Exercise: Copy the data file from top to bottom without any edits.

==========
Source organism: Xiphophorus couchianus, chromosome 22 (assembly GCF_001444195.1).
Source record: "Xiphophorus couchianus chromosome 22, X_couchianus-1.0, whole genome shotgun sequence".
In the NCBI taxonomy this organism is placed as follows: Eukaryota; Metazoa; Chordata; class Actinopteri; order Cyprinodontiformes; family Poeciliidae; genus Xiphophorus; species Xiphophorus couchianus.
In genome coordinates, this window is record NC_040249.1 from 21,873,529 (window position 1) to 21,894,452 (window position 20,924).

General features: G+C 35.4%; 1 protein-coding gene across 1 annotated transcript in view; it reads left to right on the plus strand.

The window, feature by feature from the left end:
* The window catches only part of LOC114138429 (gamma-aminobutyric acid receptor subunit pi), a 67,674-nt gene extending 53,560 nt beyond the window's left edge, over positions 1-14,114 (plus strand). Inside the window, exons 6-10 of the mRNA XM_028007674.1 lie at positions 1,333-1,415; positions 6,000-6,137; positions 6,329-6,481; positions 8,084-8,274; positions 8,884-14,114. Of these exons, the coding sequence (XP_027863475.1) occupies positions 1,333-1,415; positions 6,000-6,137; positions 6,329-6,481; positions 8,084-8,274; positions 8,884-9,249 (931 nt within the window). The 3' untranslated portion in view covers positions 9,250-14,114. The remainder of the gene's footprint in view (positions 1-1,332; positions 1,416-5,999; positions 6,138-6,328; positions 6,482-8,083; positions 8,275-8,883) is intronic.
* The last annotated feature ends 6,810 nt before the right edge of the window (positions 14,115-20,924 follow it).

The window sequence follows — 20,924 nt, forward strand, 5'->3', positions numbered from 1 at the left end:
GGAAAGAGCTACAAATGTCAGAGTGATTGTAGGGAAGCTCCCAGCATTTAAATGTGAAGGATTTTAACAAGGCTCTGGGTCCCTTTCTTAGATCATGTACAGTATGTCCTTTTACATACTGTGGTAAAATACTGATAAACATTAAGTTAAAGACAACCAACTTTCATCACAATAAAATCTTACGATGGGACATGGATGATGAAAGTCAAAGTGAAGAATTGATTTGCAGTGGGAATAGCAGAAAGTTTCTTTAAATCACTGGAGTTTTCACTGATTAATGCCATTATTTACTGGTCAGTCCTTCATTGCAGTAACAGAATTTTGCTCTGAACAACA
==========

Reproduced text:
Source organism: Xiphophorus couchianus, chromosome 22 (assembly GCF_001444195.1).
Source record: "Xiphophorus couchianus chromosome 22, X_couchianus-1.0, whole genome shotgun sequence".
In the NCBI taxonomy this organism is placed as follows: Eukaryota; Metazoa; Chordata; class Actinopteri; order Cyprinodontiformes; family Poeciliidae; genus Xiphophorus; species Xiphophorus couchianus.
In genome coordinates, this window is record NC_040249.1 from 21,873,529 (window position 1) to 21,894,452 (window position 20,924).

General features: G+C 35.4%; 1 protein-coding gene across 1 annotated transcript in view; it reads left to right on the plus strand.

The window, feature by feature from the left end:
* The window catches only part of LOC114138429 (gamma-aminobutyric acid receptor subunit pi), a 67,674-nt gene extending 53,560 nt beyond the window's left edge, over positions 1-14,114 (plus strand). Inside the window, exons 6-10 of the mRNA XM_028007674.1 lie at positions 1,333-1,415; positions 6,000-6,137; positions 6,329-6,481; positions 8,084-8,274; positions 8,884-14,114. Of these exons, the coding sequence (XP_027863475.1) occupies positions 1,333-1,415; positions 6,000-6,137; positions 6,329-6,481; positions 8,084-8,274; positions 8,884-9,249 (931 nt within the window). The 3' untranslated portion in view covers positions 9,250-14,114. The remainder of the gene's footprint in view (positions 1-1,332; positions 1,416-5,999; positions 6,138-6,328; positions 6,482-8,083; positions 8,275-8,883) is intronic.
* The last annotated feature ends 6,810 nt before the right edge of the window (positions 14,115-20,924 follow it).

The window sequence follows — 20,924 nt, forward strand, 5'->3', positions numbered from 1 at the left end:
GGAAAGAGCTACAAATGTCAGAGTGATTGTAGGGAAGCTCCCAGCATTTAAATGTGAAGGATTTTAACAAGGCTCTGGGTCCCTTTCTTAGATCATGTACAGTATGTCCTTTTACATACTGTGGTAAAATACTGATAAACATTAAGTTAAAGACAACCAACTTTCATCACAATAAAATCTTACGATGGGACATGGATGATGAAAGTCAAAGTGAAGAATTGATTTGCAGTGGGAATAGCAGAAAGTTTCTTTAAATCACTGGAGTTTTCACTGATTAATGCCATTATTTACTGGTCAGTCCTTCATTGCAGTAACAGAATTTTGCTCTGAACAACA